Right.  Something you know if you ever lived in East Asia.  There, when your market share starts to drop you work harder and lower prices to get it back.  Whatever it takes.  In the US they will make jokes about losing money on each sale and making it up on volume.  But what they are doing is going all in to break the competition because they have no choice but to gamble and win or gamble and die.  No cushy govt safety net to bail them out which US companies and workers seem to expect.

In reply to by Antifaschistische

chestergimli hongdo Fri, 12/15/2017 - 22:40 Permalink

The reason you folks talk so much about the economy going down is because of the financial monetary system. There is absolutely no reason for the physical economy to have any problems whatsoever. Mankind needs to divorce their thinking selves from any and all monetary systems and the numerical value of anything. All humans need to be concerned about is having the materials and manpower to get things done. Everyone who is physically and mentally capable, except wives with children, needs to do some kind of necessary labor in order to earn a share of the goods and services that their neighbors labor at to produce and distribute.

Isaias has said in chapter 25 verses 5 and 6: For he shall bring down them that dwell on high, the high city he shall lay low. He shall pull it down even to the ground. The foot shall tread it down,THE FEET OF THE POOR, THE STEPS OF THE NEEDY.

In reply to by hongdo

PitBullsRule Fri, 12/15/2017 - 19:18 Permalink

Hmmm, the Japanese growth miracle didn't happen eh?Ya ever heard of Toyota?  How about GM, the company that went bankrupt and used to be the largest company in America?  How's the American Car industry doing?  How many electronics companies are American?  Ever heard of Motorola?  They used to be the largest electronics company, now much of Motorola is owned by the Chinese.  I stopped reading after the 2nd paragraph, because it seems like the author is full of shit.

uhland62 PitBullsRule Fri, 12/15/2017 - 19:27 Permalink

They'd have to say farewell to the world they knew if they'd acknowledge that China is a big elephant to topple over. Nothing is forever, of course, which hopefully will not come in my lifetime. My country, Australia, is the meat in the sandwich. We need the exports to China to fund the large trade deficits with the US.Militarily tied to the US and economically tied to China, what is not to like. Nobody has any recipe.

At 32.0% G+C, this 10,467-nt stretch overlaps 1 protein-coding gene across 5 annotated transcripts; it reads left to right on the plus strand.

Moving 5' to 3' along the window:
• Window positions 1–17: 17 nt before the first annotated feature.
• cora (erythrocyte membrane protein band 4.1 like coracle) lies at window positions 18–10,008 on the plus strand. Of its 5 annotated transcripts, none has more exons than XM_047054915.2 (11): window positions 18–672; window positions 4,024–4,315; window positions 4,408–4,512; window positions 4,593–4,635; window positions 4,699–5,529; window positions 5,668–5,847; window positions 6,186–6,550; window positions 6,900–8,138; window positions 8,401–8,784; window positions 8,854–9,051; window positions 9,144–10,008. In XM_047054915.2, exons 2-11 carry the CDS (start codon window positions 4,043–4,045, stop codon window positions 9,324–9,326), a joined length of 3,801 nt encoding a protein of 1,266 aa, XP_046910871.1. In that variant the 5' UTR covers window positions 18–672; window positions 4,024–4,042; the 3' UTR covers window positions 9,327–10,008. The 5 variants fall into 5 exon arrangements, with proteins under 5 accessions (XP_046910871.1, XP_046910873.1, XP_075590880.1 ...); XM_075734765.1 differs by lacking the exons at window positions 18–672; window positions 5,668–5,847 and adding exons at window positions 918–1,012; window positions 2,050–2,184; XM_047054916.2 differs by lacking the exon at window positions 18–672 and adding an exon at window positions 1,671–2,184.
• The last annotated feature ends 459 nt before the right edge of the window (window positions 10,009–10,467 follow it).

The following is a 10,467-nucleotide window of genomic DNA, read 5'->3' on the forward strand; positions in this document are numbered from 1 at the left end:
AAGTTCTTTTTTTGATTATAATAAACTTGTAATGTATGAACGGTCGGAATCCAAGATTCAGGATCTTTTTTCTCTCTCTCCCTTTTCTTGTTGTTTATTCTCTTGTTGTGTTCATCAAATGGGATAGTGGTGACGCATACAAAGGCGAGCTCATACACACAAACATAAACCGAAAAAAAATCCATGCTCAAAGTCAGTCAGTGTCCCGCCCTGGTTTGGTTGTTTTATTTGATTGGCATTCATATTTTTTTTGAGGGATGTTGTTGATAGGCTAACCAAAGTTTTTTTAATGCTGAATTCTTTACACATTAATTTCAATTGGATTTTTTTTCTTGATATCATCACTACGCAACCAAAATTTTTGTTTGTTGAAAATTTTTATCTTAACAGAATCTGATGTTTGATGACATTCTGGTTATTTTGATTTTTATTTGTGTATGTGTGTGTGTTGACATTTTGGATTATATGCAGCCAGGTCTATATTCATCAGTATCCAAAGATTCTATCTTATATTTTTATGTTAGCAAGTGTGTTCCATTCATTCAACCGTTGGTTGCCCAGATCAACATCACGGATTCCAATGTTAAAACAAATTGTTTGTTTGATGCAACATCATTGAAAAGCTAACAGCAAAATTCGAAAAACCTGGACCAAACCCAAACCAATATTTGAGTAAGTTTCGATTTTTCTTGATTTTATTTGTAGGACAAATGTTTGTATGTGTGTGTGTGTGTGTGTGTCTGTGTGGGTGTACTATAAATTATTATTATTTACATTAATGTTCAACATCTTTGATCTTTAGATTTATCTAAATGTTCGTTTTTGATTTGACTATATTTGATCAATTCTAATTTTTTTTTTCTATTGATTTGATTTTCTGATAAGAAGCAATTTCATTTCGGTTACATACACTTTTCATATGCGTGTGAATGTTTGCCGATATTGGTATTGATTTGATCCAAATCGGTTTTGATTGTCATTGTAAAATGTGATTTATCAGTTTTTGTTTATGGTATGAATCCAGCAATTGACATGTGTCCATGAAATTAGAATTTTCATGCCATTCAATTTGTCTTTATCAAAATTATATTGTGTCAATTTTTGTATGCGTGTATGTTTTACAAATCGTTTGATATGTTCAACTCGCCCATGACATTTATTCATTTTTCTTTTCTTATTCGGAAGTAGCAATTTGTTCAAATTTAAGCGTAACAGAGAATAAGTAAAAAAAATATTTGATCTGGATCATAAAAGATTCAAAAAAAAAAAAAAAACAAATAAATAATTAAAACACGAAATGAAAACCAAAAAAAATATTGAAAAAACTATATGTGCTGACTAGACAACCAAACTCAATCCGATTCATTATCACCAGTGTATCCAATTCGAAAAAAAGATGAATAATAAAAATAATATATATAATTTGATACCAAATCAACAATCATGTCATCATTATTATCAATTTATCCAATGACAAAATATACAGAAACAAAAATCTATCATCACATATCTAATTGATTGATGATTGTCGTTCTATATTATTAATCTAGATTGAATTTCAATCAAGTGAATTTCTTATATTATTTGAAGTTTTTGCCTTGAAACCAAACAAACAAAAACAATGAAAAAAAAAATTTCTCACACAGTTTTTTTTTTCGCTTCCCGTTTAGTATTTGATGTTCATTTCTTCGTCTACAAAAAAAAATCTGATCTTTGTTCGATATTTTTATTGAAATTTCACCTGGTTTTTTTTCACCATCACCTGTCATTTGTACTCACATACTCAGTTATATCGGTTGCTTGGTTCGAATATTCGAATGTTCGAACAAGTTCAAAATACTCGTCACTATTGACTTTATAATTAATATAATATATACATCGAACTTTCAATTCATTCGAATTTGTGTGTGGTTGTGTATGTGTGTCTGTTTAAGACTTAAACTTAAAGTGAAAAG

In reply to by PitBullsRule

Yogizuna PitBullsRule Fri, 12/15/2017 - 21:48 Permalink

Of course the "Japanese growth miracle" happened, then the stock market crashed and land prices were in trouble. In 1989, almost no one wanted to believe that Japan and it's stock market were peaking out. I had my own topics in the Money Talk area on the old Prodigy system back then, and when I wrote that Japan was about to go into long term decline, everyone argued with me that could not be the case because of this reason or that reason. But it happened and of course the rest is history. And back then, almost no one thought China would replace Japan as the second largest economy by 2010 either. I still have most of those conversations on old floppy disks. :)   

In reply to by PitBullsRule

Endgame Napoleon Fri, 12/15/2017 - 19:20 Permalink

I don’t wish anything bad on them, but a lot of their prosperity has come at the expense of displaced American workers, not that it is their fault that leaders of US companies do not care about the citizens of their own country.

khnum Fri, 12/15/2017 - 19:27 Permalink

Between 2009 and 2030 850 million chinese will become middle class by 2022 76 per cent of China's urban population will be middle class right now there are 568 Chinese billionaires to the US's 563 according to Hurun a Chinese based research firm.Quantity has a quality of its own shortly China wont be needing us wtf does Walmart and the massive hardware outlets do then?